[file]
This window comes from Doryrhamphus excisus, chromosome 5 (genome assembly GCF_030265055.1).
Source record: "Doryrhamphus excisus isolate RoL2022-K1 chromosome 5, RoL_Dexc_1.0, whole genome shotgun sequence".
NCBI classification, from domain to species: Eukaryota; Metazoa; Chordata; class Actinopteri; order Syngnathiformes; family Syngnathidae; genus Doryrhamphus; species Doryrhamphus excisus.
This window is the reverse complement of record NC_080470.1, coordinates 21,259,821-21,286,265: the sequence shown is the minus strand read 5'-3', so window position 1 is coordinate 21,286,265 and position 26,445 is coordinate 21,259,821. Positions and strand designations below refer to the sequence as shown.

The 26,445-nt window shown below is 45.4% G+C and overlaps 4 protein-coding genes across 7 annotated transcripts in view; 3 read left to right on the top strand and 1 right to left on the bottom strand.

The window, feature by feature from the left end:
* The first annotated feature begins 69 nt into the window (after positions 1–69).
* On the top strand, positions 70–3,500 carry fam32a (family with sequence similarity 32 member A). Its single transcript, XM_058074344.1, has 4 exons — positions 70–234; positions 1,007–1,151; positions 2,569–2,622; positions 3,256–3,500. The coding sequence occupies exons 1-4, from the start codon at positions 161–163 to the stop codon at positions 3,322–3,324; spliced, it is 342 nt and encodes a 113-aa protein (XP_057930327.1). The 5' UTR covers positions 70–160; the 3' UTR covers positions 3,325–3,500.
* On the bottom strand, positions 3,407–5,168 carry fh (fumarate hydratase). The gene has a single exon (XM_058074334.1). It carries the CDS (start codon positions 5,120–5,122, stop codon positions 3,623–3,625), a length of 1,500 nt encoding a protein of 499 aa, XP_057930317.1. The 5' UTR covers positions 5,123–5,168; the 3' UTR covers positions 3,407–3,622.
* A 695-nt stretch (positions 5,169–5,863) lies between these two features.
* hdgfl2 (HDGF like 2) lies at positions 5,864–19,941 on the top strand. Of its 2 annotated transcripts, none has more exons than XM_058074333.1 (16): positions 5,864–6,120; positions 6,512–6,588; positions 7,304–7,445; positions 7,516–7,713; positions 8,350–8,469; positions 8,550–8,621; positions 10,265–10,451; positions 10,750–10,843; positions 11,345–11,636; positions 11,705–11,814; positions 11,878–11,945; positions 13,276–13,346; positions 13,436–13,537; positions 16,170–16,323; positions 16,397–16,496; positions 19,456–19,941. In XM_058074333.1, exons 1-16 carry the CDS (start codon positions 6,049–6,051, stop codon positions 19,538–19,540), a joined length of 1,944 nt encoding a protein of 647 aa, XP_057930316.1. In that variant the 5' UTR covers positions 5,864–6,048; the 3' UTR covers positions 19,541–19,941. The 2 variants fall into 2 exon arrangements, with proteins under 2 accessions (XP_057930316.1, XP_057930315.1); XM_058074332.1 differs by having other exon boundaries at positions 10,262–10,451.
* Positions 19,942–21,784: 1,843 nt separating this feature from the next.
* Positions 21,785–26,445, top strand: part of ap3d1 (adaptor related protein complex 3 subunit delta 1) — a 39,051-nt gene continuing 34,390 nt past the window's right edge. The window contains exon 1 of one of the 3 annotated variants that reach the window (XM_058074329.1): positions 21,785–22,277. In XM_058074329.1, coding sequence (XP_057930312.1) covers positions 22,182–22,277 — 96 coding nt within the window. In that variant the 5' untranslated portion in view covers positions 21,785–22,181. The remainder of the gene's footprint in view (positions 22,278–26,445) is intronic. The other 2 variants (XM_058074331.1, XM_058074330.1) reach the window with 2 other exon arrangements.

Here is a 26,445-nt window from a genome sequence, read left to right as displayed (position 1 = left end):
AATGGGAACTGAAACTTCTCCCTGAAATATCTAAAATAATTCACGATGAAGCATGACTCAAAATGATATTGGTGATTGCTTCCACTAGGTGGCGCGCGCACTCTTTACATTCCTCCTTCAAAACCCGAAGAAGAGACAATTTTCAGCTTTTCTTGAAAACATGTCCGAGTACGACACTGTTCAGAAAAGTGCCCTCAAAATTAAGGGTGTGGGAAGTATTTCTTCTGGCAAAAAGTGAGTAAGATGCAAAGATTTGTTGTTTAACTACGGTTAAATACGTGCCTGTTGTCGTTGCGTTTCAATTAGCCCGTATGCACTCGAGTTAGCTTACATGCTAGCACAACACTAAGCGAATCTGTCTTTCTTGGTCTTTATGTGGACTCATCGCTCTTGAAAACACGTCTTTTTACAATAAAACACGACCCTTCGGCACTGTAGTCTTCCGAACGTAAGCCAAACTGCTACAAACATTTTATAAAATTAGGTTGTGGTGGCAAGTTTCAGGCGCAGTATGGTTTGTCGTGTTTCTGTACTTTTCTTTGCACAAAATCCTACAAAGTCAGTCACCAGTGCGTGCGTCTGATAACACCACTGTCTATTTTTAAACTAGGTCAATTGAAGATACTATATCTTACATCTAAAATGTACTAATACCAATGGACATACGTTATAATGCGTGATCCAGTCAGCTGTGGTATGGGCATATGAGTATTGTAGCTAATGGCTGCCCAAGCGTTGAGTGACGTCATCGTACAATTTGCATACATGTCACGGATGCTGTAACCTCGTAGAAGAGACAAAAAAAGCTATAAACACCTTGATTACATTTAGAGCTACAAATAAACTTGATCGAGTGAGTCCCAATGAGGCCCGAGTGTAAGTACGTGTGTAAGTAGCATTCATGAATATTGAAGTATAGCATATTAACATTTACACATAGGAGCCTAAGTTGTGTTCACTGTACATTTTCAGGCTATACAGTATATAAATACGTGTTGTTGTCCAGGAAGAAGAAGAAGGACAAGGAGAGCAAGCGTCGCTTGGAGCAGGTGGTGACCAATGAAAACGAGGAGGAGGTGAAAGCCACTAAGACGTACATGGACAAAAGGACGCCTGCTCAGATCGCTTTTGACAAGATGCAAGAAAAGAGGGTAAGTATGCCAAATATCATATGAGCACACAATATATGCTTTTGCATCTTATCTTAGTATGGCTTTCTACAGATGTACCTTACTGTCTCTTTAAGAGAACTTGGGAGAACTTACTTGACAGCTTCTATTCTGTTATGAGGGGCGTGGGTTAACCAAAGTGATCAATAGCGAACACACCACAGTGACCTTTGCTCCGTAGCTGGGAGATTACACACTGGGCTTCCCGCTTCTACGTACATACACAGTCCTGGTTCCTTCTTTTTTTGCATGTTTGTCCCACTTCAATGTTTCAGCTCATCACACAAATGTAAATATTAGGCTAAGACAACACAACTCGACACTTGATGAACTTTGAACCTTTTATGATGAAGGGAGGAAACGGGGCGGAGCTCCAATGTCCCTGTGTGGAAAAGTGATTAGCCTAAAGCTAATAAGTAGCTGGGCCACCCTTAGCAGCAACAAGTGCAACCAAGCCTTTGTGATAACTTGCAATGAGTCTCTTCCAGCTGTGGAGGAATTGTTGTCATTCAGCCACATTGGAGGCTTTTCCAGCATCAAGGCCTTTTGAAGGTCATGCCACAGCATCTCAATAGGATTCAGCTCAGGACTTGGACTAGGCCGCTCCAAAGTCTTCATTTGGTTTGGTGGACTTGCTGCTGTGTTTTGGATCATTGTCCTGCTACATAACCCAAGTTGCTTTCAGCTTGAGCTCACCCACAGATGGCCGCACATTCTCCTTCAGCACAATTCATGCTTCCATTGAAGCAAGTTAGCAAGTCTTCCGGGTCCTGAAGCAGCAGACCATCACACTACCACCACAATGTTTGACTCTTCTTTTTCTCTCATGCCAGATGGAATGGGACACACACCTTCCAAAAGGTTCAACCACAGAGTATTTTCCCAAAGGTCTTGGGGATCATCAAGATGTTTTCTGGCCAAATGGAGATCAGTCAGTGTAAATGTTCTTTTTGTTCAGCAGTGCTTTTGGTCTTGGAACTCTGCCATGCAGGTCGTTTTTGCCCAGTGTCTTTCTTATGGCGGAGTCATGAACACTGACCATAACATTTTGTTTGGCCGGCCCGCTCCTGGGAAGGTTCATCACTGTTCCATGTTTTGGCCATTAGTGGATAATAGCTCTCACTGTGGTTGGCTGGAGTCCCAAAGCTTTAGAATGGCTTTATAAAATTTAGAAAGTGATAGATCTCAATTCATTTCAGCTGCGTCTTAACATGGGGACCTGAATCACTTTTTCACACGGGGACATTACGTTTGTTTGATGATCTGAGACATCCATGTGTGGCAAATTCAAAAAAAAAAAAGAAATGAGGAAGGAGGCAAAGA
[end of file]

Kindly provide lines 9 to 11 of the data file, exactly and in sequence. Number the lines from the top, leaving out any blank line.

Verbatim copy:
* On the bottom strand, positions 3,407–5,168 carry fh (fumarate hydratase). The gene has a single exon (XM_058074334.1). It carries the CDS (start codon positions 5,120–5,122, stop codon positions 3,623–3,625), a length of 1,500 nt encoding a protein of 499 aa, XP_057930317.1. The 5' UTR covers positions 5,123–5,168; the 3' UTR covers positions 3,407–3,622.
* A 695-nt stretch (positions 5,169–5,863) lies between these two features.
* hdgfl2 (HDGF like 2) lies at positions 5,864–19,941 on the top strand. Of its 2 annotated transcripts, none has more exons than XM_058074333.1 (16): positions 5,864–6,120; positions 6,512–6,588; positions 7,304–7,445; positions 7,516–7,713; positions 8,350–8,469; positions 8,550–8,621; positions 10,265–10,451; positions 10,750–10,843; positions 11,345–11,636; positions 11,705–11,814; positions 11,878–11,945; positions 13,276–13,346; positions 13,436–13,537; positions 16,170–16,323; positions 16,397–16,496; positions 19,456–19,941. In XM_058074333.1, exons 1-16 carry the CDS (start codon positions 6,049–6,051, stop codon positions 19,538–19,540), a joined length of 1,944 nt encoding a protein of 647 aa, XP_057930316.1. In that variant the 5' UTR covers positions 5,864–6,048; the 3' UTR covers positions 19,541–19,941. The 2 variants fall into 2 exon arrangements, with proteins under 2 accessions (XP_057930316.1, XP_057930315.1); XM_058074332.1 differs by having other exon boundaries at positions 10,262–10,451.